Land-Use Reform in Britain
September 4, 2002
Ownership and use of land in the United Kingdom is subject to a greater array of statutory controls now than at any time since the introduction of the 1947 Town and Country Planning Act, critics say. Because Britain's system of land-use planning is fundamentally misguided, they argue, it needs radical reform to let market forces play a much larger role.
- The U.K. has one of the most comprehensive systems of government land-use regulation anywhere in the industrialized world.
- Moreover, regulation has become tighter, partly because of the environmental agenda.
- This regulatory system suffers from over-centralization, absence of experimentation, lack of information and inappropriate incentives -- in other words, problems always and everywhere associated with centralized planning.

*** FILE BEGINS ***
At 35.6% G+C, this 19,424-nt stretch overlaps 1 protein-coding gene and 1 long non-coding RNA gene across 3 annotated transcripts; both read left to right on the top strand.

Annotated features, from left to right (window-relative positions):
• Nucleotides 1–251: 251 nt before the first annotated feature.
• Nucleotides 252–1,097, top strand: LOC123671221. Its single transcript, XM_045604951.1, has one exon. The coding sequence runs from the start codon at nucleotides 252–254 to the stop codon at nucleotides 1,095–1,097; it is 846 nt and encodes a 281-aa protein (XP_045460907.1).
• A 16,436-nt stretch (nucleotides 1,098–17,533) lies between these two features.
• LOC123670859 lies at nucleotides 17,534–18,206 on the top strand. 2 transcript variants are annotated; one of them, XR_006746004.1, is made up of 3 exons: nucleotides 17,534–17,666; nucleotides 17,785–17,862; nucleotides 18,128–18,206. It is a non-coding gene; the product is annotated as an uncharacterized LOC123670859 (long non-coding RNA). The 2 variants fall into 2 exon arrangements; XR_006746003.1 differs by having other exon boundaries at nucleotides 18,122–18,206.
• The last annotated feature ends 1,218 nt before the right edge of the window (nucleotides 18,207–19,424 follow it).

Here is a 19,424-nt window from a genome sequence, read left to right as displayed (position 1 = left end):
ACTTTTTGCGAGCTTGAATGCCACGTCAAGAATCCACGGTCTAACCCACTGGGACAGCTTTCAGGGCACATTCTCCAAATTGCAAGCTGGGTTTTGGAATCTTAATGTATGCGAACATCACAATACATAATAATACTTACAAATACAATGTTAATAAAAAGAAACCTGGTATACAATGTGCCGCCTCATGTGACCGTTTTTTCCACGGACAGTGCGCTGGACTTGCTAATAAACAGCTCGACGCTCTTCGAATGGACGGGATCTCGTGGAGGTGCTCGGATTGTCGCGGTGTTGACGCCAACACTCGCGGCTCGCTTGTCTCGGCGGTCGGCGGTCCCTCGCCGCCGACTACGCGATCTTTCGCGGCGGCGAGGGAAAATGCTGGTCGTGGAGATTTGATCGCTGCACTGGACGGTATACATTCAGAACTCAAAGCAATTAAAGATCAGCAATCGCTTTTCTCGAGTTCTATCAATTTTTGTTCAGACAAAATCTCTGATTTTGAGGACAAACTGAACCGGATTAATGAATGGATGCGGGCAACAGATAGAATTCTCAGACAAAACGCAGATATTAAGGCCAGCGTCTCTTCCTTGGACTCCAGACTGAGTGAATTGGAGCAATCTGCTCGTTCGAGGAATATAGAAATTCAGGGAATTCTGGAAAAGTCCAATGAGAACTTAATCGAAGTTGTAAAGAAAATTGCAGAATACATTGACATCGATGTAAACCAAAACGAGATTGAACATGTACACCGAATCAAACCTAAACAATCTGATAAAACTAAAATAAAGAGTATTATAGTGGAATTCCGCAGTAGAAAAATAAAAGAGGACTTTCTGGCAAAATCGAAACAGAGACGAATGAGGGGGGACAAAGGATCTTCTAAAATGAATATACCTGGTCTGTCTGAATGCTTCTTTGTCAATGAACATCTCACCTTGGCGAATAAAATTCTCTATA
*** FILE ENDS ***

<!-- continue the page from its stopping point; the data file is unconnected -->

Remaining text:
Giving local authorities more control though decentralization might help, as might the auctioning of development rights, but more fundamental reform is required. Therefore, critics believe the following corrective measures should be taken:
- Development rights should be denationalized, leading to a private system of land-use control.
- Private covenants and deed restrictions could be used to preserve open space, to avoid nuisances and to maintain scenic views.
- The establishment of proprietary communities would allow the state to divest itself of development rights, which would be held instead by "recreation and amenity companies" holding development rights collectively for the local community.
- Profits from development would be shared by the community, thus decreasing opposition to development proposals.
The costs of enforcing property rights could be reduced by entrepreneurial action in a free market, observers say.
Source: Mark Pennington, "Liberating the Land: The Case for Private Land-use Planning," (London: Institute of Economic Affairs, March 2002).
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